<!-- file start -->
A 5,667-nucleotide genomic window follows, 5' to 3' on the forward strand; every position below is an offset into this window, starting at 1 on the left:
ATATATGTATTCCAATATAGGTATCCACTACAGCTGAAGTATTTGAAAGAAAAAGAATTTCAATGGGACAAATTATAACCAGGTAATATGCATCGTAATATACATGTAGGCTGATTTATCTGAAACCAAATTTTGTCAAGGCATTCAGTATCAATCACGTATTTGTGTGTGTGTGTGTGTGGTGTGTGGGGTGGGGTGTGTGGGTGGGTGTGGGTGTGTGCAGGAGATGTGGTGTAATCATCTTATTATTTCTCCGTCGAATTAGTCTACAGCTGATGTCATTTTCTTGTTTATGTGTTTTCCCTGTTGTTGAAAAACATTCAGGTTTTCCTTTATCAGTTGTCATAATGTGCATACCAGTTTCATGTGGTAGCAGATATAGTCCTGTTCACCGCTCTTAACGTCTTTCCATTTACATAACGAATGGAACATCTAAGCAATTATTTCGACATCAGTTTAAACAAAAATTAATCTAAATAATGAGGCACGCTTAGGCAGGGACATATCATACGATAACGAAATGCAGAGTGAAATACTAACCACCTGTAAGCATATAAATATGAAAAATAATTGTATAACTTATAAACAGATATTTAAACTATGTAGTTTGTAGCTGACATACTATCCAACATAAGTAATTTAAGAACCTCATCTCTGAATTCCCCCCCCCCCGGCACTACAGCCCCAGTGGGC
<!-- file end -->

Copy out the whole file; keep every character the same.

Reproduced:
A 5,667-nucleotide genomic window follows, 5' to 3' on the forward strand; every position below is an offset into this window, starting at 1 on the left:
ATATATGTATTCCAATATAGGTATCCACTACAGCTGAAGTATTTGAAAGAAAAAGAATTTCAATGGGACAAATTATAACCAGGTAATATGCATCGTAATATACATGTAGGCTGATTTATCTGAAACCAAATTTTGTCAAGGCATTCAGTATCAATCACGTATTTGTGTGTGTGTGTGTGTGGTGTGTGGGGTGGGGTGTGTGGGTGGGTGTGGGTGTGTGCAGGAGATGTGGTGTAATCATCTTATTATTTCTCCGTCGAATTAGTCTACAGCTGATGTCATTTTCTTGTTTATGTGTTTTCCCTGTTGTTGAAAAACATTCAGGTTTTCCTTTATCAGTTGTCATAATGTGCATACCAGTTTCATGTGGTAGCAGATATAGTCCTGTTCACCGCTCTTAACGTCTTTCCATTTACATAACGAATGGAACATCTAAGCAATTATTTCGACATCAGTTTAAACAAAAATTAATCTAAATAATGAGGCACGCTTAGGCAGGGACATATCATACGATAACGAAATGCAGAGTGAAATACTAACCACCTGTAAGCATATAAATATGAAAAATAATTGTATAACTTATAAACAGATATTTAAACTATGTAGTTTGTAGCTGACATACTATCCAACATAAGTAATTTAAGAACCTCATCTCTGAATTCCCCCCCCCCCGGCACTACAGCCCCAGTGGGC